Federal Agents Now Patrol Gulfport Airport

The uniforms are different. Officials say the security guards are better trained. They're all U.S. citizens. And they all speak English. The Transporation Security Administration put those requirements in place right after the September 11th terrorist attacks. The goal was to make security at every airport screening area exactly the same.

Picayune's Jamie McDaniel stood in line outside the screening machines. "Anyone who goes into the sterile area has to go through the checkpoint," he said. Even new federal agents like McDaniel.

McDaniel once worked for the Gulfport Fire Department. Before that, he was in the Navy. Now, he's a federal screener stationed at Gulfport Biloxi International Airport. "My first responsibility is for national security," he said.

Right after the September 11th tragedy, Congress mandated that all airport screening areas be run by federally trained officers. So on Tuesday, the Transportation Security Administration took over Gulfport's passenger screening machines.

Lucretia Lott is one of the new federal screeners. "Our responsibility is security," she said.

Lott and two dozen other uniformed officers went through 100 hours of classroom work and on the job training to learn what doesn't belong on an airplane. Their boss is deputy director Pat Baroco. At a news conference to introduce the new security agents, Baroco said, "One of the main goals of TSA is consistency throughout the country."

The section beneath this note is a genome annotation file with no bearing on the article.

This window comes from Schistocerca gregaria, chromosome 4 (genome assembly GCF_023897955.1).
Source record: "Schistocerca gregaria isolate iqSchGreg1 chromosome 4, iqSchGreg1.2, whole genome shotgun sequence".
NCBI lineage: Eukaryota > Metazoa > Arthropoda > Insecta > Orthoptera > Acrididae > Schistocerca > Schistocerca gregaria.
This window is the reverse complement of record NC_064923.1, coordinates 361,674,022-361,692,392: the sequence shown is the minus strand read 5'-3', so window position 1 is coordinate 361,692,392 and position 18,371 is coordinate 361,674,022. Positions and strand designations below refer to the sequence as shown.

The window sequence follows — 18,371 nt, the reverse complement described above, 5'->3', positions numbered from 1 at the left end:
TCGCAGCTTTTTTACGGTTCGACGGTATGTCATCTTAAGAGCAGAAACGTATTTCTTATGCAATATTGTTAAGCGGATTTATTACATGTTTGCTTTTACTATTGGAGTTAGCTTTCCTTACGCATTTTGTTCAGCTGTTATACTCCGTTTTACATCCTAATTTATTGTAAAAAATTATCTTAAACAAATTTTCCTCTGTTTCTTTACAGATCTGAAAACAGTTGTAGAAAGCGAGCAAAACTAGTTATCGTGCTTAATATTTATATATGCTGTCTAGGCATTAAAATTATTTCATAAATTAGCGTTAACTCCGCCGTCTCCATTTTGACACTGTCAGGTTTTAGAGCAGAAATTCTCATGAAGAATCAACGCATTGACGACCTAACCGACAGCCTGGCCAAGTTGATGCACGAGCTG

Prior to the arrival of the federal officers, the airlines were responsible for contracting out the screening process. Some of the contract employees made minimum wage. Now, a federal screener's starting salary is $25,000.

"It's a good pay level," said McDaniel. "I just enjoy working for the people."

Baroco said people skills were pushed during training classes. "TSA has put a heavy emphasis on customer service," he said.

One third of the Gulfport airport's old security team qualified for federal screening jobs. They're in training now for future assignments. Airport director Bruce Frallic said what they eventually do won't be much different than what they were doing before the feds took over. "You won't really notice a difference because they've been operating under TSA procedures since February of this year," said Frallic.

Gulfport Biloxi International Airport was about a month ahead of the November 19th deadline to change over to federal screeners. Next, the airport must install a new X-ray machine that screens checked baggage. The federal government wants that machine on line by December 31st.